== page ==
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Achilles Tendon Pain

Achilles Tendinopathy - An MSK Therapy perspective

Achilles Tendon Pain treatment brisbane

Achilles Tendinopathy is a common sports injury that can be very painful, severely hamper daily activities and can prove hard to resolve once Chronic. The injury is typically characterised by myofascial pain, swelling and general stiffness just above the heel bone (1 - 2 inches). One does not have to participate in sport to develop Achilles Tendinopathy symptoms. Most runners will have experienced Achilles Tendinopathy or know somebody who has. As with many conditions with an inflammatory component, symptoms are usually worst first thing in the morning and appear to improve with movement. Hence, it is quite common for people to push through the discomfort and or even run through the pain. However, the tissues then usually feel far more painful after the activity, and the pain, stiffness and swelling come back after rest or a nights sleep.

Common Causes of Achilles Tendinopathy include:-

  • Blunt force trauma.
  • Excessive calf muscle tension.
  • Not warming up or cooling down sufficiently.
  • Failing to stretch tissues effectively.
  • Previous and unresolved trauma
  • Changes in joints, structures and or soft tissues affecting the "Kinetic Chain" (biomechanics).
  • Unsuitable or damaged footwear.
  • Changes in training and tissue adaptation.
  • Changes in running style or surface (barefoot running, cross country, hills, etc.).
  • Changes in training affecting distance, speed, duration or load.

Although people may not realise it, unresolved trauma can result in other commonly seen running-type injuries. Biotensegrity and tissue adaptation (see later) are relevant to force distribution within the body and how the body deals with the additional demands associated with activities. Unresolved injuries associated with joint function above and below the Achilles on either side of the body can result in problems. For example, proprioceptive issues resulting from an ankle injury can impact the Plantar Fascia, Achilles, and other joint structures.

The Achilles Tendon deals very well with forces along its length, though it tends to react poorly to horizontal shearing-type forces. Such loads can create damage/microtrauma to the collagen fibres within the Achilles Tendon matrix and even the muscles and fascia forming the tendon. Damage to the tissues results in the initiation of the body's natural healing processes and the inflammatory tissue response (see Soft tissue repair, healing and scar tissue article). The inflammatory response leads to an accumulation of fluids and swelling around the Achilles Tendon, which partly acts as a cushion. However, one can view inflammation as a "double-edged sword". On the one hand, the inflammatory process is necessary for tissue damage control and healing, yet too much inflammation can create additional tissue/cell damage. Hence, this is why, in the early stages of most soft tissue injuries, R.I.C.E. (Rest, Ice, Compression and Elevation) is advised at least within the first 72 hrs post-injury. Continued or excessive icing can negatively impact the speed of tissue healing, as blood flow is a necessary aspect of the healing process.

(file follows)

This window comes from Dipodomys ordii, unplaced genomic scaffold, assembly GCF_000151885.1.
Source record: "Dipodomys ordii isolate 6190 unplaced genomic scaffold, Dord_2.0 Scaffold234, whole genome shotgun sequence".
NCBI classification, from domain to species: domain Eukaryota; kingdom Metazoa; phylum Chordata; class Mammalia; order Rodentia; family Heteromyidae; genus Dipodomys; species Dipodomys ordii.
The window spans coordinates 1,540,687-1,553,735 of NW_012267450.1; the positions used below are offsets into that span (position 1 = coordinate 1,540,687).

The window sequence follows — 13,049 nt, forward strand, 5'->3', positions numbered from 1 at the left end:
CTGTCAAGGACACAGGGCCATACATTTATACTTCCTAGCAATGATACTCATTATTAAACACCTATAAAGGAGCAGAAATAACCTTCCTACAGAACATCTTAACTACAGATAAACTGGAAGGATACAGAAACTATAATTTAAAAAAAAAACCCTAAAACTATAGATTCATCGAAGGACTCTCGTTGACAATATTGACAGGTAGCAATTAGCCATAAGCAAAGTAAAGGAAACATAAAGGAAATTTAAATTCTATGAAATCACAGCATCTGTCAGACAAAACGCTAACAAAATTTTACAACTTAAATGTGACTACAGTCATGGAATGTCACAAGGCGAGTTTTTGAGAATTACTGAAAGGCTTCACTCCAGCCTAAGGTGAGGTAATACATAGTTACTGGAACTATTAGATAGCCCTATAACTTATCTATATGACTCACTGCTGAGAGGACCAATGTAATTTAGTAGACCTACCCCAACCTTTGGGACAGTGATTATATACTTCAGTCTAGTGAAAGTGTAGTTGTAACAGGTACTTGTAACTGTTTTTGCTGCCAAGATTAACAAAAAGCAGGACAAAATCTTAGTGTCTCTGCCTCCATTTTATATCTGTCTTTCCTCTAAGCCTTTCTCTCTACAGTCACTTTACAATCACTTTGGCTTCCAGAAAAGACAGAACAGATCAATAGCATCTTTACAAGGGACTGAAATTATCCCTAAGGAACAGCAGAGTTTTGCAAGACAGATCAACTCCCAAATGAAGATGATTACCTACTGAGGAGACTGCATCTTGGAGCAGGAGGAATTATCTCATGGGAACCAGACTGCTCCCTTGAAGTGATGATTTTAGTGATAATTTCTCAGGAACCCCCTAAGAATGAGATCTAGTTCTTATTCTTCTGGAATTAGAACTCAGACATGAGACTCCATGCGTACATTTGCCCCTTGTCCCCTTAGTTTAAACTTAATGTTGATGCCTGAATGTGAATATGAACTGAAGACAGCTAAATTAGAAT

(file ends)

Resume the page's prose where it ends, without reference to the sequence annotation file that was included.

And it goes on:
The Achilles Tendon is, in essence, made up of two lower leg muscles, the Gastrocnemius and the Soleus, via the Musculotendinous junction. Each muscle has a separate origin (start point) and similar insertion (endpoint), though they join at the Musculotendinous junction to form the Achilles Tendon. Research has also shown that myofascial trigger points may play a part in Achilles Tendinopathy. The image below shows the Gastrocnemius muscle above or superficial to the Soleus Muscle. The Musculotendinous junction occurs in the lower one-third of the two muscles, forming the Achilles Tendon.

Image of Gastrocnemius and Soleus in relation to Achilles Tendionopathy

Image of Gastrocnemius and Soleus

Images produced with kind permission of from Essential Anatomy 5

(Copyright © 2018 - 2024 3D4Medical. All rights reserved.)

The Gastrocnemius muscle attaches at the (distal) lower portion of the upper leg and crosses the posterior portion or behind the knee joint and attaches to Calcaneus (heel). Hence, the Gastrocnemius muscle passes over two joint structures, (provided you class the entire foot and ankle complex as one joint).

Image of Gastrocnemius in relation to Achilles Tendionopathy

Image of Gastrocnemius

Images produced with kind permission of from Essential Anatomy 5

(Copyright © 2018 - 2024 3D4Medical. All rights reserved.)

Unlike the Gastrocnemius, the Soleus muscle is connected to the posterior portion of the lower leg and the Calcaneus (heel) and thus only passes over one joint structure.

Image of Soleus in relation to Achilles Tendionopathy

Image of Soleus

Images produced with kind permission of from Essential Anatomy 5

(Copyright © 2018 - 2024 3D4Medical. All rights reserved.)

The importance of specific calf stretching

One can often encounter problems with the calf and Achilles Tendon if one does not stretch these two muscles separately. In essence, the muscles have similar, but slightly different actions due to the attachment point locations. The fascial network within the tissues of the body will allow non-dysfunctional and hydrated tissues to slide across each other without pain or restriction, a critical factor in running and activity. Even with regular stretching one may still find that areas of tissues can become stuck, as self-stretching has limits.  Changes to tissue structures can occur in both active and non-active people due to (see Soft Tissue Adaptation to activity and injury article for a more detailed explanation).

Seek professional advice